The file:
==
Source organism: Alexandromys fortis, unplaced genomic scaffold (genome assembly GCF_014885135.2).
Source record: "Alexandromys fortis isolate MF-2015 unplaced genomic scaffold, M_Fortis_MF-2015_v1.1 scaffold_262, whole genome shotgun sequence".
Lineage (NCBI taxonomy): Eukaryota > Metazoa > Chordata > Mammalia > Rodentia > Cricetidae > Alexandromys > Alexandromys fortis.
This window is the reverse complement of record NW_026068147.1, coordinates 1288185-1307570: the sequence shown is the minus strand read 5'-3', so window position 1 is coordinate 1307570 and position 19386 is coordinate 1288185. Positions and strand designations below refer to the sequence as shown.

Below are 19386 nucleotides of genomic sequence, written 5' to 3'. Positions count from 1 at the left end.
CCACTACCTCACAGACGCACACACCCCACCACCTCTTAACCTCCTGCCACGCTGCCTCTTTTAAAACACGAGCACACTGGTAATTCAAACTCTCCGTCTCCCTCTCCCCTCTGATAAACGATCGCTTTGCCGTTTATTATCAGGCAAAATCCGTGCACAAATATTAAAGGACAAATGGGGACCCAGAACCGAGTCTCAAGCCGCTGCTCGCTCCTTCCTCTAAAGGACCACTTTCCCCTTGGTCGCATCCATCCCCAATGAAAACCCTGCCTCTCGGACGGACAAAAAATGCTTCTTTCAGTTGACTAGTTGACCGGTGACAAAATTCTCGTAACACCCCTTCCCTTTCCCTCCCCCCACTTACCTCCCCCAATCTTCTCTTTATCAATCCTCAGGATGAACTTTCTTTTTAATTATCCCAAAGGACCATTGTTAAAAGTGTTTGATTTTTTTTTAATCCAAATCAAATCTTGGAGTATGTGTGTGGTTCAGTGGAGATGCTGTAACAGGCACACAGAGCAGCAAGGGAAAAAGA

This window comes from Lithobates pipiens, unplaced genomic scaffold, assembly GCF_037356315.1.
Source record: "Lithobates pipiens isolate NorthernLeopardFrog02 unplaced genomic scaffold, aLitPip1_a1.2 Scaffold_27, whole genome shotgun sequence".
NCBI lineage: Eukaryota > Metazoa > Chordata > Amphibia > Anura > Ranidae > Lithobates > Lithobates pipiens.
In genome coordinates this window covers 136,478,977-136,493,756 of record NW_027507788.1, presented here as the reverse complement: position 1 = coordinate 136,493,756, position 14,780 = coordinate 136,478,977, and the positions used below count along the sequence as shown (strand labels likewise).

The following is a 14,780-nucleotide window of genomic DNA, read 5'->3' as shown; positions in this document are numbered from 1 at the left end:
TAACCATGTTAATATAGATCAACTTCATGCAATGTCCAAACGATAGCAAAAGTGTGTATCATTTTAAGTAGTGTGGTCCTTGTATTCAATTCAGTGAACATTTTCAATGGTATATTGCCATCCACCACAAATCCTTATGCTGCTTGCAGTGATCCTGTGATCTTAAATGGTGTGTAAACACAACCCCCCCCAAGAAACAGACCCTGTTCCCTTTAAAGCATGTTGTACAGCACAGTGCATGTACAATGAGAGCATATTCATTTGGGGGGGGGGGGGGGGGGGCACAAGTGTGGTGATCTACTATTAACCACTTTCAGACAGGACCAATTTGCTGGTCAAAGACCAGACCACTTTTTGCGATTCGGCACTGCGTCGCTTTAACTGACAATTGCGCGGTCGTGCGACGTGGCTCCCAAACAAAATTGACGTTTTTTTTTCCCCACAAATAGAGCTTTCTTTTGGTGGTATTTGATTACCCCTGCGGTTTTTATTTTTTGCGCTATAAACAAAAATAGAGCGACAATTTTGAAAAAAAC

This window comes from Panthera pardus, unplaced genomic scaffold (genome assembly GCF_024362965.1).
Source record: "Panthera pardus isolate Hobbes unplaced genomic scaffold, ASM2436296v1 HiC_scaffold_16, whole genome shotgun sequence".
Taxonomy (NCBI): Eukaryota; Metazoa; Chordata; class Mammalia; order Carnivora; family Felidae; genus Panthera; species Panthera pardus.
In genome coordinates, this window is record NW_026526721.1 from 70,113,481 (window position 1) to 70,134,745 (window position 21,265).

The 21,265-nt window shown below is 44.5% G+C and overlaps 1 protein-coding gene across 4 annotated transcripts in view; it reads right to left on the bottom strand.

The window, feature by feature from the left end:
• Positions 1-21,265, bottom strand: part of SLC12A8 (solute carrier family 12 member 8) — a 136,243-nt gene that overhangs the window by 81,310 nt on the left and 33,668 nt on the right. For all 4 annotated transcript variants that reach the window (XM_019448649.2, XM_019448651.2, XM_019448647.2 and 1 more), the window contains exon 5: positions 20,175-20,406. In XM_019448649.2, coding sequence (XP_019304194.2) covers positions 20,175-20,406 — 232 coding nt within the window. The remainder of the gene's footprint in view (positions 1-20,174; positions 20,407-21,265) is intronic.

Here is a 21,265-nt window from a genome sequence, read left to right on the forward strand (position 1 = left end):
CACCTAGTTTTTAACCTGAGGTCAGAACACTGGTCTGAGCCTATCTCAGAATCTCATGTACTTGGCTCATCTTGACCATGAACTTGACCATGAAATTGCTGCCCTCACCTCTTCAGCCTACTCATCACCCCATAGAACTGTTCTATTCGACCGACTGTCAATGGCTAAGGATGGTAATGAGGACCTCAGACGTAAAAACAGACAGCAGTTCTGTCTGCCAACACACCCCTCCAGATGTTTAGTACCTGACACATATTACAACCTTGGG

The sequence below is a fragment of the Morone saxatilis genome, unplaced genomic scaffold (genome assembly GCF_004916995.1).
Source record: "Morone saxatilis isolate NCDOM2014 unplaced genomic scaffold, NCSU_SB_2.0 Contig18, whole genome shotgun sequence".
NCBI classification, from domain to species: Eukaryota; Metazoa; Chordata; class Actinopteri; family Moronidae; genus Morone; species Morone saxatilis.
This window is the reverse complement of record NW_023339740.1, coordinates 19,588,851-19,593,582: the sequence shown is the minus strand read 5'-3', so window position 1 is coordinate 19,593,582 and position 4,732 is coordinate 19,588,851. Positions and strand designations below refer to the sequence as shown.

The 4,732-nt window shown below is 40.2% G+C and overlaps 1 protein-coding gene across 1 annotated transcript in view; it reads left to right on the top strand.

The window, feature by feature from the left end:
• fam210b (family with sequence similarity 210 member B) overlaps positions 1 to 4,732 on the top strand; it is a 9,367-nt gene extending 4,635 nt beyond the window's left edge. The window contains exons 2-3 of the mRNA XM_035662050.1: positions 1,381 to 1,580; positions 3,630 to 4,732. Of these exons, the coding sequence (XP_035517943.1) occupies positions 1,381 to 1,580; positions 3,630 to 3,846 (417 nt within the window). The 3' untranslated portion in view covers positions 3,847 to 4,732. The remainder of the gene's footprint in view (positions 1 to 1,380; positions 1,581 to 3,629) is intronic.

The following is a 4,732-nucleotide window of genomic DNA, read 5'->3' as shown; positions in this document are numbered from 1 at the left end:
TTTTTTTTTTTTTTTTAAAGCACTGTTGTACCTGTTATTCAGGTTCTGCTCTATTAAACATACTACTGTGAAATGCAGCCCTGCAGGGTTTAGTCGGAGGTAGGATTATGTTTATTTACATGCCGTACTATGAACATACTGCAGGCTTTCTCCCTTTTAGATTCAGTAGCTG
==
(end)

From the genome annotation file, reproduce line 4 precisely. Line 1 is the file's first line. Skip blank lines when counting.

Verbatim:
This window is the reverse complement of record NW_026068147.1, coordinates 1288185-1307570: the sequence shown is the minus strand read 5'-3', so window position 1 is coordinate 1307570 and position 19386 is coordinate 1288185. Positions and strand designations below refer to the sequence as shown.